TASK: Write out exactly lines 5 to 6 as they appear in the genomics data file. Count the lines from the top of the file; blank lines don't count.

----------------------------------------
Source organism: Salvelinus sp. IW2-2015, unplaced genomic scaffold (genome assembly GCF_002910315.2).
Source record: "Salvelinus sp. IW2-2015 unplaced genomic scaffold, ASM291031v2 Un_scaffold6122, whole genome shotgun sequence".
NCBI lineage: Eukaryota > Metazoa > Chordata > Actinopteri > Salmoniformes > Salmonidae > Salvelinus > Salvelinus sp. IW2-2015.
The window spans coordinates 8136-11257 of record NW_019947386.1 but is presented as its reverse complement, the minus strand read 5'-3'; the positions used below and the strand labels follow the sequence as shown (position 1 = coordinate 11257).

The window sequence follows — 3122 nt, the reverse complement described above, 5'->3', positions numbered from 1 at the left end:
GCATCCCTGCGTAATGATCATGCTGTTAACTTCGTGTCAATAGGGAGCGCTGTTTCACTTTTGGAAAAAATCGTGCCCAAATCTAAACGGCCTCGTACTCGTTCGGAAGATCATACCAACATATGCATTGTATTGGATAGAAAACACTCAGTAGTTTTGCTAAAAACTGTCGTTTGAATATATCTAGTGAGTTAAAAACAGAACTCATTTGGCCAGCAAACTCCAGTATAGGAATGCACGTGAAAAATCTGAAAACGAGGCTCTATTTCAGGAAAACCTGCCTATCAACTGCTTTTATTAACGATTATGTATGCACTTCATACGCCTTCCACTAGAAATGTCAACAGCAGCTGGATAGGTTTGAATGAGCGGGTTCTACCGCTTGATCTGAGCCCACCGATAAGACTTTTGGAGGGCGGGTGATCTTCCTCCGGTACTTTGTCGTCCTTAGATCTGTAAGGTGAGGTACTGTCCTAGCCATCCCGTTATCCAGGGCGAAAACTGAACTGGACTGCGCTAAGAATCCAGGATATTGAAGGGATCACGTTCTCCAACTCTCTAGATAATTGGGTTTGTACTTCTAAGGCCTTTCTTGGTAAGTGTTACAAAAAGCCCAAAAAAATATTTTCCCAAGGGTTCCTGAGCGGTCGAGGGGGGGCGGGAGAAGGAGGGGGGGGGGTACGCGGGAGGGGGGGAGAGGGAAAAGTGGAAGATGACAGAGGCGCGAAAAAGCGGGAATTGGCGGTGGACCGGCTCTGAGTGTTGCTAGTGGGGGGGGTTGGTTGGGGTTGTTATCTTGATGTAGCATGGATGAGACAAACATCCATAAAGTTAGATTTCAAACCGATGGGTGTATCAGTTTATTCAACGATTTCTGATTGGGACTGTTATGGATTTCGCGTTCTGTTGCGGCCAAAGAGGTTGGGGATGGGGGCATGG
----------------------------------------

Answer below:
The window sequence follows — 3122 nt, the reverse complement described above, 5'->3', positions numbered from 1 at the left end:
GCATCCCTGCGTAATGATCATGCTGTTAACTTCGTGTCAATAGGGAGCGCTGTTTCACTTTTGGAAAAAATCGTGCCCAAATCTAAACGGCCTCGTACTCGTTCGGAAGATCATACCAACATATGCATTGTATTGGATAGAAAACACTCAGTAGTTTTGCTAAAAACTGTCGTTTGAATATATCTAGTGAGTTAAAAACAGAACTCATTTGGCCAGCAAACTCCAGTATAGGAATGCACGTGAAAAATCTGAAAACGAGGCTCTATTTCAGGAAAACCTGCCTATCAACTGCTTTTATTAACGATTATGTATGCACTTCATACGCCTTCCACTAGAAATGTCAACAGCAGCTGGATAGGTTTGAATGAGCGGGTTCTACCGCTTGATCTGAGCCCACCGATAAGACTTTTGGAGGGCGGGTGATCTTCCTCCGGTACTTTGTCGTCCTTAGATCTGTAAGGTGAGGTACTGTCCTAGCCATCCCGTTATCCAGGGCGAAAACTGAACTGGACTGCGCTAAGAATCCAGGATATTGAAGGGATCACGTTCTCCAACTCTCTAGATAATTGGGTTTGTACTTCTAAGGCCTTTCTTGGTAAGTGTTACAAAAAGCCCAAAAAAATATTTTCCCAAGGGTTCCTGAGCGGTCGAGGGGGGGCGGGAGAAGGAGGGGGGGGGGTACGCGGGAGGGGGGGAGAGGGAAAAGTGGAAGATGACAGAGGCGCGAAAAAGCGGGAATTGGCGGTGGACCGGCTCTGAGTGTTGCTAGTGGGGGGGGTTGGTTGGGGTTGTTATCTTGATGTAGCATGGATGAGACAAACATCCATAAAGTTAGATTTCAAACCGATGGGTGTATCAGTTTATTCAACGATTTCTGATTGGGACTGTTATGGATTTCGCGTTCTGTTGCGGCCAAAGAGGTTGGGGATGGGGGCATGG